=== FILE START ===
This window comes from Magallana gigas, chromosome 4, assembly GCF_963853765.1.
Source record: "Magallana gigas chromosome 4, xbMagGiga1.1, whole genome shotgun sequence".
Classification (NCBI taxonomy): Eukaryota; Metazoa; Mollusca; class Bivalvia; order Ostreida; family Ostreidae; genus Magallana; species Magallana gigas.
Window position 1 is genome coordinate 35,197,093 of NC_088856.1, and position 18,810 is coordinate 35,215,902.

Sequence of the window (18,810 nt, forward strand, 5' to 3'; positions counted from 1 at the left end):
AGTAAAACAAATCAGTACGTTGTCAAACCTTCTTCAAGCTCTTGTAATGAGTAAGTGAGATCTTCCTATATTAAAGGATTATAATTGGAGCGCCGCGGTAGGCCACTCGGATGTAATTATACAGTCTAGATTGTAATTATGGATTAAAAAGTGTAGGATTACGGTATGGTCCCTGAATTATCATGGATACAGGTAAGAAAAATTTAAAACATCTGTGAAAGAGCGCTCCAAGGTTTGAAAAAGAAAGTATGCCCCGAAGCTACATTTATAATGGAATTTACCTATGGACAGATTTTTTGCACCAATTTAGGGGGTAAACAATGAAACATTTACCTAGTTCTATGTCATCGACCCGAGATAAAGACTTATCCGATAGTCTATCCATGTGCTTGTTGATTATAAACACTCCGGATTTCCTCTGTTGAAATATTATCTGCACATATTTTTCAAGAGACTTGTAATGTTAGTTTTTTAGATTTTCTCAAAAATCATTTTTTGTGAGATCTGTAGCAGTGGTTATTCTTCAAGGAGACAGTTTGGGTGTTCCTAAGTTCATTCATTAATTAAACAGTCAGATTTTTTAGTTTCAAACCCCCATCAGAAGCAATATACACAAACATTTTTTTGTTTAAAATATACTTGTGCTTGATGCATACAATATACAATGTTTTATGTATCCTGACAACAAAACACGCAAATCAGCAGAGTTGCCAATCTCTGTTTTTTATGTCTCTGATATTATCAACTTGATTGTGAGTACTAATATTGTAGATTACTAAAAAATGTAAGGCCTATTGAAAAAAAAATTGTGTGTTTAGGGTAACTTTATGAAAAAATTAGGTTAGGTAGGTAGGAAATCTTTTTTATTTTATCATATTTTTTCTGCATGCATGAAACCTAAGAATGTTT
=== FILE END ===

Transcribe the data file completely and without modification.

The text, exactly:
This window comes from Magallana gigas, chromosome 4, assembly GCF_963853765.1.
Source record: "Magallana gigas chromosome 4, xbMagGiga1.1, whole genome shotgun sequence".
Classification (NCBI taxonomy): Eukaryota; Metazoa; Mollusca; class Bivalvia; order Ostreida; family Ostreidae; genus Magallana; species Magallana gigas.
Window position 1 is genome coordinate 35,197,093 of NC_088856.1, and position 18,810 is coordinate 35,215,902.

Sequence of the window (18,810 nt, forward strand, 5' to 3'; positions counted from 1 at the left end):
AGTAAAACAAATCAGTACGTTGTCAAACCTTCTTCAAGCTCTTGTAATGAGTAAGTGAGATCTTCCTATATTAAAGGATTATAATTGGAGCGCCGCGGTAGGCCACTCGGATGTAATTATACAGTCTAGATTGTAATTATGGATTAAAAAGTGTAGGATTACGGTATGGTCCCTGAATTATCATGGATACAGGTAAGAAAAATTTAAAACATCTGTGAAAGAGCGCTCCAAGGTTTGAAAAAGAAAGTATGCCCCGAAGCTACATTTATAATGGAATTTACCTATGGACAGATTTTTTGCACCAATTTAGGGGGTAAACAATGAAACATTTACCTAGTTCTATGTCATCGACCCGAGATAAAGACTTATCCGATAGTCTATCCATGTGCTTGTTGATTATAAACACTCCGGATTTCCTCTGTTGAAATATTATCTGCACATATTTTTCAAGAGACTTGTAATGTTAGTTTTTTAGATTTTCTCAAAAATCATTTTTTGTGAGATCTGTAGCAGTGGTTATTCTTCAAGGAGACAGTTTGGGTGTTCCTAAGTTCATTCATTAATTAAACAGTCAGATTTTTTAGTTTCAAACCCCCATCAGAAGCAATATACACAAACATTTTTTTGTTTAAAATATACTTGTGCTTGATGCATACAATATACAATGTTTTATGTATCCTGACAACAAAACACGCAAATCAGCAGAGTTGCCAATCTCTGTTTTTTATGTCTCTGATATTATCAACTTGATTGTGAGTACTAATATTGTAGATTACTAAAAAATGTAAGGCCTATTGAAAAAAAAATTGTGTGTTTAGGGTAACTTTATGAAAAAATTAGGTTAGGTAGGTAGGAAATCTTTTTTATTTTATCATATTTTTTCTGCATGCATGAAACCTAAGAATGTTT